“On the morning of 2 July 1961, Ernest Hemingway took his favourite shotgun and shot himself in the head at his home in rural Idaho. He had finally done it. He had threatened suicide, described the suicides of others and even play-acted it with empty guns. He had been talked out of suicide, and physically restrained from doing it, twice before. Dogged by declining health, difficulty in writing and now a chronic writer’s block, Hemingway chose death. He was haunted by the knowledge that his father had shot himself. Two of Hemingway’s siblings would later commit suicide, with suicide being the suspected cause of death for another sibling. Suicide was a hereditary risk for the Hemingways.
“In Hemingway’s Brain, Andrew Farah, a clinical psychiatric practitioner, has analysed the causes of the mental decline that precipitated Hemingway’s suicide and has come up with a new diagnosis.
“Born in 1899, Hemingway lived a life that was physically precarious. Sometimes due to accident, sometimes by placing himself in dangerous situations, Hemingway courted danger and death. This was in his character and it underpinned a heroic persona that found its way into his writings. As a boxer, deep-sea angler, big-game hunter, trainee bullfighter, war correspondent and hard-drinker, Hemingway lived a life that transcended the macho and became epic.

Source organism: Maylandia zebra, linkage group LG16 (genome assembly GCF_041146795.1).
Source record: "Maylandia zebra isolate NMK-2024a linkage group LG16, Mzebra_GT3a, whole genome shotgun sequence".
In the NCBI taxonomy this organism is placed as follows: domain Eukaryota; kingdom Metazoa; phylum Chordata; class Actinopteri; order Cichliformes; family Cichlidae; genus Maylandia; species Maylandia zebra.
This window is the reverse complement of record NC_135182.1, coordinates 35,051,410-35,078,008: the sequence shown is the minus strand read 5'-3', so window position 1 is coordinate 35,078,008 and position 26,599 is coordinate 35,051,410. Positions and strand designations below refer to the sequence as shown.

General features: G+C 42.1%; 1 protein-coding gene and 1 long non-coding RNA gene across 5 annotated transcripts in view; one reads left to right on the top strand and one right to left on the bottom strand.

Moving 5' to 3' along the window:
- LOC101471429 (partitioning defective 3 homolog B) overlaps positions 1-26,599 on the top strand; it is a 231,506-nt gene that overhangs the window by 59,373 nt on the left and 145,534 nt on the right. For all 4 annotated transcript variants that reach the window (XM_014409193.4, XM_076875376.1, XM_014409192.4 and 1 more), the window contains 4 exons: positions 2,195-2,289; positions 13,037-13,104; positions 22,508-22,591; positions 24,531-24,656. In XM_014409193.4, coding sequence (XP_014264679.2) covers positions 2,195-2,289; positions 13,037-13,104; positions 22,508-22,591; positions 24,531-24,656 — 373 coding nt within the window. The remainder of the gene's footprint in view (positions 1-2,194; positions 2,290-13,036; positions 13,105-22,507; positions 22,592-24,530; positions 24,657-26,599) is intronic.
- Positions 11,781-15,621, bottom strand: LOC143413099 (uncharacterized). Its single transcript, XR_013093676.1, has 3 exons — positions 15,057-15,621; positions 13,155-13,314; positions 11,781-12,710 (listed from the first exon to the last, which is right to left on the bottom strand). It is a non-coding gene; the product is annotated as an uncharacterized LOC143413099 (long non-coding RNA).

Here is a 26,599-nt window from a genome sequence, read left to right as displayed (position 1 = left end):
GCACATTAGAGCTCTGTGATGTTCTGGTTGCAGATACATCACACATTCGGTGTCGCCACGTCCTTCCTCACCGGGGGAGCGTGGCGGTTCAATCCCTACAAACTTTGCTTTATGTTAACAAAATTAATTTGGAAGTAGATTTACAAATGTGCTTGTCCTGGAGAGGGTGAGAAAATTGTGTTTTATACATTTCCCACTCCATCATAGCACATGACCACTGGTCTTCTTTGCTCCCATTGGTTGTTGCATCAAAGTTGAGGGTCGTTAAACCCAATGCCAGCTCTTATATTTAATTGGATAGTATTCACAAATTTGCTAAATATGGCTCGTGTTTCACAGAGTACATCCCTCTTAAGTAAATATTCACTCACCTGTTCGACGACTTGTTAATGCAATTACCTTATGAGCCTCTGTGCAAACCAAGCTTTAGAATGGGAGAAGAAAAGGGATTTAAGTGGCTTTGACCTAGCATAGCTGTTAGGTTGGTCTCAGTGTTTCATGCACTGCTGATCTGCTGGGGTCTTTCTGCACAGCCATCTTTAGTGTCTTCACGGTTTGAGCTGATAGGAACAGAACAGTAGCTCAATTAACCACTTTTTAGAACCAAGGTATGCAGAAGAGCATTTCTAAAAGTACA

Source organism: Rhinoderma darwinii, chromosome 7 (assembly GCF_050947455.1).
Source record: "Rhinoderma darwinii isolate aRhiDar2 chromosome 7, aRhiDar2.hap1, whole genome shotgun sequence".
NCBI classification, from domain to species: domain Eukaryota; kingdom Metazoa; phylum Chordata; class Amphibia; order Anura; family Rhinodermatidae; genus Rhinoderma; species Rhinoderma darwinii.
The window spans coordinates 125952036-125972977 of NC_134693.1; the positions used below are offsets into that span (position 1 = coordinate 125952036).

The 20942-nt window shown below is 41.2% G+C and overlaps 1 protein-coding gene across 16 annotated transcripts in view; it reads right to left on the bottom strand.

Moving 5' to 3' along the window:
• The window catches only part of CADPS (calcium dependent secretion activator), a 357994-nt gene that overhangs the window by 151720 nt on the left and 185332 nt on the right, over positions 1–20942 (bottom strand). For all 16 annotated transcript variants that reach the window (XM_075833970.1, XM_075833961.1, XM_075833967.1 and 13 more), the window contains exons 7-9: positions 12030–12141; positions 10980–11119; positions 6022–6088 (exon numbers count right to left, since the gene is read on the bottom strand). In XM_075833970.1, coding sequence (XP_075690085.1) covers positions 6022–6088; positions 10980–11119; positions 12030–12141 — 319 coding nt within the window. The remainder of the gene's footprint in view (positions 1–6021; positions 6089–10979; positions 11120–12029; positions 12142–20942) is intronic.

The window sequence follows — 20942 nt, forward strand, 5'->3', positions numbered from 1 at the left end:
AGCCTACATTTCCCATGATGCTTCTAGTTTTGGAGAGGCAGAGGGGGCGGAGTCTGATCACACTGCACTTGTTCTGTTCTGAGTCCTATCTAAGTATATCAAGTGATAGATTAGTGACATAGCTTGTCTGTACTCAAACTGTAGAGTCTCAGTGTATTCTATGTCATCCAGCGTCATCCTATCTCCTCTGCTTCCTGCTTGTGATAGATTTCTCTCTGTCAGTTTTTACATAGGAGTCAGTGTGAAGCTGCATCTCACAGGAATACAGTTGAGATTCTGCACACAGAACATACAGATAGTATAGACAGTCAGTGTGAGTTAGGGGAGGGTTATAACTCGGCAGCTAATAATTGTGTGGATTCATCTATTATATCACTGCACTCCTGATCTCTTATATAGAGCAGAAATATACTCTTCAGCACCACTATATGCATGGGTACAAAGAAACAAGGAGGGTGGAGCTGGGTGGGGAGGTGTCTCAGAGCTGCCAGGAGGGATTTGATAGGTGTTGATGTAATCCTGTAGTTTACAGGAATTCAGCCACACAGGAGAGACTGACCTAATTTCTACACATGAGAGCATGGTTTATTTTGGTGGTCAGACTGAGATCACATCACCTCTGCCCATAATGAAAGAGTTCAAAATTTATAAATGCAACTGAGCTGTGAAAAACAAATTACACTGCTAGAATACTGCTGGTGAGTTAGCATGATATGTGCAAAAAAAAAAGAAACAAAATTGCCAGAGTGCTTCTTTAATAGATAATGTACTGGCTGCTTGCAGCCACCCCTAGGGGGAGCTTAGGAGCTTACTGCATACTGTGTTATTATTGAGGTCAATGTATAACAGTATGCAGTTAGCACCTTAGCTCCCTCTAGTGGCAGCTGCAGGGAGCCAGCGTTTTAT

“During the First World War in northern Italy, Hemingway was wounded by a mortar explosion and hit by machine-gun bullets. He suffered shrapnel and bullet wounds and experienced concussion…”
Read the full review online on Spiked website, 28 July 2017, here:
“Anyone who picked up a new copy of the New Republic from his or her local newsstand on the morning of 18 July 1955 could have opened it to read an article called ‘How to be happy: installment 1053’. What they couldn’t have guessed is that the author would, in all probability, choose to extinguish his life mere hours later. With a flourish sour, sardonic and elegant, the author would disappear. His name was Weldon Kees.
“Kees had the knack of being in the right place at the wrong time. As a writer-artist, Kees had been in all the best cultural hotspots of the period. He was in New York in 1943-48 during the early Abstract Expressionist boom, but left before the market took off. He had also been in artists’ haven Provincetown, but had sold relatively little work. In 1950, he arrived in San Francisco. Somehow he had managed to be in these places and failed to make critical breakthroughs. He (and his wife Ann) had quit places without getting the most out of them. He seemed to have turned missing opportunities into his greatest art form.